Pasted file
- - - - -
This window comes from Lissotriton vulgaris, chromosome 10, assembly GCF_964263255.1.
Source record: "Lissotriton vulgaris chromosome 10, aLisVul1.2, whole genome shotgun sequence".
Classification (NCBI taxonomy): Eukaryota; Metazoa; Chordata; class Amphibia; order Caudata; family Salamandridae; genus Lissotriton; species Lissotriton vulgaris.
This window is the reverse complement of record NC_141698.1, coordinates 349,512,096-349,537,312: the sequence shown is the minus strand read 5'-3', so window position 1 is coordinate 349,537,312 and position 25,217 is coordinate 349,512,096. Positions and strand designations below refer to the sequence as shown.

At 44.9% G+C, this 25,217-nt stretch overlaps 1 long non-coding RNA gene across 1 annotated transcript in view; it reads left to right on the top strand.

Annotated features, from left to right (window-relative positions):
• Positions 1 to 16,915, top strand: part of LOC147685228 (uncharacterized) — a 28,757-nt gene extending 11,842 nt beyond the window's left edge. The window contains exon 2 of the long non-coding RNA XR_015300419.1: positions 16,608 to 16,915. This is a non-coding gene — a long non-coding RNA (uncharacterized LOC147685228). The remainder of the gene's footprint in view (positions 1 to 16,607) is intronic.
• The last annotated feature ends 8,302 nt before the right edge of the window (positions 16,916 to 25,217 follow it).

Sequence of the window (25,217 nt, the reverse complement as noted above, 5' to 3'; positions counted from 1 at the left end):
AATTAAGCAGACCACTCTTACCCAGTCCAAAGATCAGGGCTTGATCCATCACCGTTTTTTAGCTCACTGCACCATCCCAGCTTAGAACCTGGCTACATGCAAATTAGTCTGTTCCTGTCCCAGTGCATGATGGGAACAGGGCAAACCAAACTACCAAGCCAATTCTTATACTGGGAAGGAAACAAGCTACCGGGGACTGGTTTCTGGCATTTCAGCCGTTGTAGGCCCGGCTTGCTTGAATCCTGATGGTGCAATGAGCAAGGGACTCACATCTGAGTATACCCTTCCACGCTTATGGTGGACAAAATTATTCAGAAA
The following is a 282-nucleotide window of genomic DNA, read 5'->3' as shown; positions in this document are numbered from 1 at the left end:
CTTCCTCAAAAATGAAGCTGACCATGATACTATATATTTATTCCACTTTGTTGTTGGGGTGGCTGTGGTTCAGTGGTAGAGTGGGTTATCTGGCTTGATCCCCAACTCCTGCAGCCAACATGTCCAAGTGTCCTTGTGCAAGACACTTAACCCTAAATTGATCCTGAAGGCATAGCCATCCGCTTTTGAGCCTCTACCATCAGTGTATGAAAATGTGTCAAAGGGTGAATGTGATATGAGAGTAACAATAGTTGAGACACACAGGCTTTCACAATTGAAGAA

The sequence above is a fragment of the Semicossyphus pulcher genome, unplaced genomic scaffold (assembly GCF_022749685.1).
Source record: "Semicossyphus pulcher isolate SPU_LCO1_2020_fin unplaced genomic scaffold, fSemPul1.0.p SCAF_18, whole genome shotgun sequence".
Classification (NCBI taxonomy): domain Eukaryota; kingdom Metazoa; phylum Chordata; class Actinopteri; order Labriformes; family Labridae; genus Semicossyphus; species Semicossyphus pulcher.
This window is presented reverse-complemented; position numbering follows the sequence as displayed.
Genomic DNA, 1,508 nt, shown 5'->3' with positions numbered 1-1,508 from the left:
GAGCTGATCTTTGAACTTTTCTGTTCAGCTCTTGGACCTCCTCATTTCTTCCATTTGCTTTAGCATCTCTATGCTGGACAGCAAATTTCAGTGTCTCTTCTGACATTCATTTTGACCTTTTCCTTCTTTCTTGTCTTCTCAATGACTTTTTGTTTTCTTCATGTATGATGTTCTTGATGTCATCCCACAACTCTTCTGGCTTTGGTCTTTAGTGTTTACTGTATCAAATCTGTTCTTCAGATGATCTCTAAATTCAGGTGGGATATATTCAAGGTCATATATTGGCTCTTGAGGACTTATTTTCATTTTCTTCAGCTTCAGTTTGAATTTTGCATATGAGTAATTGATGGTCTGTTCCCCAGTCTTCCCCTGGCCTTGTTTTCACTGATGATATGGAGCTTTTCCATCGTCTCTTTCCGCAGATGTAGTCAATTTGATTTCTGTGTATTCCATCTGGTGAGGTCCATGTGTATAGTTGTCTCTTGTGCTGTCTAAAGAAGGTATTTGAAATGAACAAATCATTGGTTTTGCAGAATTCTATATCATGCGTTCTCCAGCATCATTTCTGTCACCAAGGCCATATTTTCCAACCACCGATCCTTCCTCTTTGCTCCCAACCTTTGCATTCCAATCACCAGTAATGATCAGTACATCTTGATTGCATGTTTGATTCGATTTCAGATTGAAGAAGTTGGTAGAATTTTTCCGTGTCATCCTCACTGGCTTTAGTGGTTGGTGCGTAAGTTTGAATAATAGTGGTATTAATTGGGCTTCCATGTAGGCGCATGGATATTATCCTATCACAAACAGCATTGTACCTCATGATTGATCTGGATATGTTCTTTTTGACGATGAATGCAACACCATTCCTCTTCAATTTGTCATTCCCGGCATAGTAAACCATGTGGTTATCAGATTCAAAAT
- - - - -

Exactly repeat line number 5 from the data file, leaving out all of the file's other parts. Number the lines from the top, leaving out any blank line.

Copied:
At 44.9% G+C, this 25,217-nt stretch overlaps 1 long non-coding RNA gene across 1 annotated transcript in view; it reads left to right on the top strand.